Implications for China and the Chinese diasporas
As mentioned earlier, those who are interested in Christianity, especially the better educated, have to depend largely on work produced by scholars who are outside the church (extra ecclesiam). Not only that, even educated Chinese Christians, including those in the Christian ministry and seminaries, often have to rely on the non-Christian market for the supply of literature on Christianity. There are obviously both positive and negative aspects to such a strange phenomenon. Positively, writings produced outside the church provide the readers with views and perspectives rarely found within the church. Negatively, such literature can unwittingly misrepresent and misinterpret biblical faith. Moreover, a high percentage of those who are writing seriously have a highly theoretical and philosophical approach, which may not have much to do with the life and witness of the Christian readers. It is due to the lack of training in the biblical languages, Hebrew and Greek, that few Chinese scholars have attempted serious writings in biblical studies. However, Hebrew is taught at Beijing University and elementary Greek has been offered by a couple of visiting professors at a few leading universities. Nevertheless, both the positive and negative aspects of Christian studies in the Chinese academia have caused concern amongst conservative leaders of the Chinese church.31 Perhaps only God knows how many Christians there are in China today. The estimate ranges from a conservative 15 million to an (obviously exaggerated?) 70 million. Some observers think that some way between the two figures (around 40 million?) may be a more reasonable and intelligent guess. This is an enormous figure, although in proportion to the total Chinese population of 1,300 million it is still rather small. Nevertheless, it is reasonable to assume that the number of Christians who worship on an average Sunday in China may far outnumber those in Britain, Germany and France put together. Furthermore, the potential market' for Christian literature must be viewed from the perspectives of the total population of China.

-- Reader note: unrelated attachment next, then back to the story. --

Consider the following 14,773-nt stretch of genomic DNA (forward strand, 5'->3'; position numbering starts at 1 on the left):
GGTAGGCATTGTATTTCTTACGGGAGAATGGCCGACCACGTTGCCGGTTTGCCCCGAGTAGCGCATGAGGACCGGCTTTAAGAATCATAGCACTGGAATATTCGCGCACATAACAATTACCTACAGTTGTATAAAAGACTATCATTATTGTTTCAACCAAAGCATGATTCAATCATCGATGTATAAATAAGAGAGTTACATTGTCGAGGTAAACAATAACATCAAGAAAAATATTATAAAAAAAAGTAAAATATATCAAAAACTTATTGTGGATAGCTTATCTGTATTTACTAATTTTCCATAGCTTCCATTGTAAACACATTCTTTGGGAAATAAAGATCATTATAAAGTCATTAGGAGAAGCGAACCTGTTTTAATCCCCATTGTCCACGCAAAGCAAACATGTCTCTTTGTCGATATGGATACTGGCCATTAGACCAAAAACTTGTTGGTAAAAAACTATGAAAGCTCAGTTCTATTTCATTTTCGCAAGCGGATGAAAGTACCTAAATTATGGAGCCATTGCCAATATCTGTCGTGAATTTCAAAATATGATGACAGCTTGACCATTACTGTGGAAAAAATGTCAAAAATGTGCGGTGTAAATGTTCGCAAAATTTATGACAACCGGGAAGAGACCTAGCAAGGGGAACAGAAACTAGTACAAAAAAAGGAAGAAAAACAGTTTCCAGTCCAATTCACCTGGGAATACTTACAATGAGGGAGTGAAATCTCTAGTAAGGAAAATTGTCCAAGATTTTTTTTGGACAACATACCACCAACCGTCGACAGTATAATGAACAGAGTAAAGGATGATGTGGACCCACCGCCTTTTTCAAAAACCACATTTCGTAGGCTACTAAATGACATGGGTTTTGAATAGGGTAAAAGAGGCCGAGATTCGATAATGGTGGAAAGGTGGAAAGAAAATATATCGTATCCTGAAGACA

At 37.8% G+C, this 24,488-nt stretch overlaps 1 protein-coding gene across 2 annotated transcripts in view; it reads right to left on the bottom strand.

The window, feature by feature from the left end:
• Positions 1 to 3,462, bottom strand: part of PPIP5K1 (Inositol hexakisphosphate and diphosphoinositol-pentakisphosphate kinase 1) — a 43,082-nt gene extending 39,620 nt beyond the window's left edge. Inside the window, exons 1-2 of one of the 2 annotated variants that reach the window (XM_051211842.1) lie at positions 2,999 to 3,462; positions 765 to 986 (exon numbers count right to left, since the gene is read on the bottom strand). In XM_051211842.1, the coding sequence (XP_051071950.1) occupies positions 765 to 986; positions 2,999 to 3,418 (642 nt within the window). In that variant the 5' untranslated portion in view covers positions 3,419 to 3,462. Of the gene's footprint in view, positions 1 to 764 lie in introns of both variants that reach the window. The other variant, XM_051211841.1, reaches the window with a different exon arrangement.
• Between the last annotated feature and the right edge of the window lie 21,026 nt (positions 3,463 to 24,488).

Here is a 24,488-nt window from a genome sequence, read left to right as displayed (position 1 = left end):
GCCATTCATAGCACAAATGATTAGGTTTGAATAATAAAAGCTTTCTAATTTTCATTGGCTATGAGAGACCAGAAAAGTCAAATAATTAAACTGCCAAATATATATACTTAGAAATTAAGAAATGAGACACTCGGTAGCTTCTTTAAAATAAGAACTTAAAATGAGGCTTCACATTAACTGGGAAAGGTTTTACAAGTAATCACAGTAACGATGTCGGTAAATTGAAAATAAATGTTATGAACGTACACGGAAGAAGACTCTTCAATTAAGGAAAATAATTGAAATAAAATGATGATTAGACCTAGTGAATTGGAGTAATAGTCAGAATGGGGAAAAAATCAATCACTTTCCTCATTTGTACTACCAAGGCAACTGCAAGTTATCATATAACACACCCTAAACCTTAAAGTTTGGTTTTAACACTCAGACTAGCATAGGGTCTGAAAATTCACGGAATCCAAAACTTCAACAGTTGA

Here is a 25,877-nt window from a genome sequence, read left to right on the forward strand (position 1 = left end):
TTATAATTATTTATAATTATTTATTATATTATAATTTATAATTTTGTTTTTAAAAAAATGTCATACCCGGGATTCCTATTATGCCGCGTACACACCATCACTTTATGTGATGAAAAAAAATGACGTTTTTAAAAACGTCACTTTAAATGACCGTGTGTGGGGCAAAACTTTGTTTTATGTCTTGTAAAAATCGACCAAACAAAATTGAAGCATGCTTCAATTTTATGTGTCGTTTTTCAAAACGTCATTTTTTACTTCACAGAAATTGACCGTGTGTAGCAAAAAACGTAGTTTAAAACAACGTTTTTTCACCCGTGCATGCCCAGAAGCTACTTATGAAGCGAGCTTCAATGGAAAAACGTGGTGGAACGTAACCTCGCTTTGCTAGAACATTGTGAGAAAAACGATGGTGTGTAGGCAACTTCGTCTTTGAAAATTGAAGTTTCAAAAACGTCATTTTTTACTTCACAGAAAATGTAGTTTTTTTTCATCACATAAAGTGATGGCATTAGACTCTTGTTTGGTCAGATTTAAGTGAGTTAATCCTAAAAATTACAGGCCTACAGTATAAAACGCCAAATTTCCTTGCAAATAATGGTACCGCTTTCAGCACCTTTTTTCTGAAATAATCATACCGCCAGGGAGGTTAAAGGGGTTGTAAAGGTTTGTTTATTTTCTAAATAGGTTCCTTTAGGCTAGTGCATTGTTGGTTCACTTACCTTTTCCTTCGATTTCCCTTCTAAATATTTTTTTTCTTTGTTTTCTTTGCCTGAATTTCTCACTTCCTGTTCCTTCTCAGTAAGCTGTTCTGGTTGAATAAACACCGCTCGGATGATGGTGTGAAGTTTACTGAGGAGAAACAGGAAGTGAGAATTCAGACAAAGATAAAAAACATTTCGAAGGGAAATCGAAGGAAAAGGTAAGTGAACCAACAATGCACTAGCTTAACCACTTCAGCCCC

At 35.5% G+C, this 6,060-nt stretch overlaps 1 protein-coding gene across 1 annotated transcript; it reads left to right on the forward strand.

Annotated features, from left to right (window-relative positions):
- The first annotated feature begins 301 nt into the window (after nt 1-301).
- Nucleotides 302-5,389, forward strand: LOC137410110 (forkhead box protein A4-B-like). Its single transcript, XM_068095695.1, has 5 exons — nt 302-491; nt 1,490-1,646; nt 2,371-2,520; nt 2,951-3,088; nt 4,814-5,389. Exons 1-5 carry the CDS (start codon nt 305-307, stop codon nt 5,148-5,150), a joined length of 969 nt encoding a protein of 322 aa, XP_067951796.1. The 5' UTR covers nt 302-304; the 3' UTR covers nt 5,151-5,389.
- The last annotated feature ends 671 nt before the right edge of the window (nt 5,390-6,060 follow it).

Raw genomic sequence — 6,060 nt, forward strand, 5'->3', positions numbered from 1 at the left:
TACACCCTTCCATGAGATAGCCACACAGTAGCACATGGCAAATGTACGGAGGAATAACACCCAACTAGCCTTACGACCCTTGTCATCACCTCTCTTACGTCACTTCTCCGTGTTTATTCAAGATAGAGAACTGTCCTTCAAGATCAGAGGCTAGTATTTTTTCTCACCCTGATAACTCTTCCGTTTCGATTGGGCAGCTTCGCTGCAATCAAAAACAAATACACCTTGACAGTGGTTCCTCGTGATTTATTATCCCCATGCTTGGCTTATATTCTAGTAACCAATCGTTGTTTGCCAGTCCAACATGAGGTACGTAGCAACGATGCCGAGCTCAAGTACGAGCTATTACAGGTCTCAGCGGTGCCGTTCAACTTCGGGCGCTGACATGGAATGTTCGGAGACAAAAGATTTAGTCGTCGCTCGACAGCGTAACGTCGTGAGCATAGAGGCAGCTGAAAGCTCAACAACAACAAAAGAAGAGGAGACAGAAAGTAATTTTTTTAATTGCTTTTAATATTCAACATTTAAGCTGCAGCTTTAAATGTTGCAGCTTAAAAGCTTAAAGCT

31 For different views on a similar issue, see Lo Ping Cheung's article, Can Any Good Theology Come Out From the University?' in Lo and Kang (eds.), University and Christian Studies, pp. 373—89.
Implications for China's immediate neighbours in East Asia
Both culturally and linguistically, the Koreans and the Japanese have the best background and greatest advantage to appreciate literature written in the Chinese language, respectively called 'Kanji' (literally the words of the Han people) by the Japanese and 'Hanmun' (literally the language of the Han people) by the Koreans. The Chinese language had for centuries been a kind of lingua franca for the whole of East Asia, including Vietnam. Even to this day, it is still common to find older and educated Japanese and Koreans who are well versed in Chinese language and culture. In direct response to a rising modern China, there has been a revived interest in recent years in the learning of Chinese among younger Koreans and Japanese.32 Again, here is a potential market for Christian writings produced by Chinese scholars outside the church (extra ecclesiam). Many young Koreans and Japanese are eager to learn both English and Chinese. The Korean or Japanese scholars who can write in the Chinese language will, at least potentially, have nearly a quarter of the human race as their market, one that is much larger than the Korean and Japanese markets put together.
In the last couple of decades Korean Christians have been very active in their mission outreach to China, especially in the north-eastern part where the great majority of Chao Xian people are living. They are ethnically the same as the Koreans. On the other hand, there are also a considerable number of Chao Xian Christians from China who have received their theological education and training in South Korea. Such contacts and networking are expected to increase.
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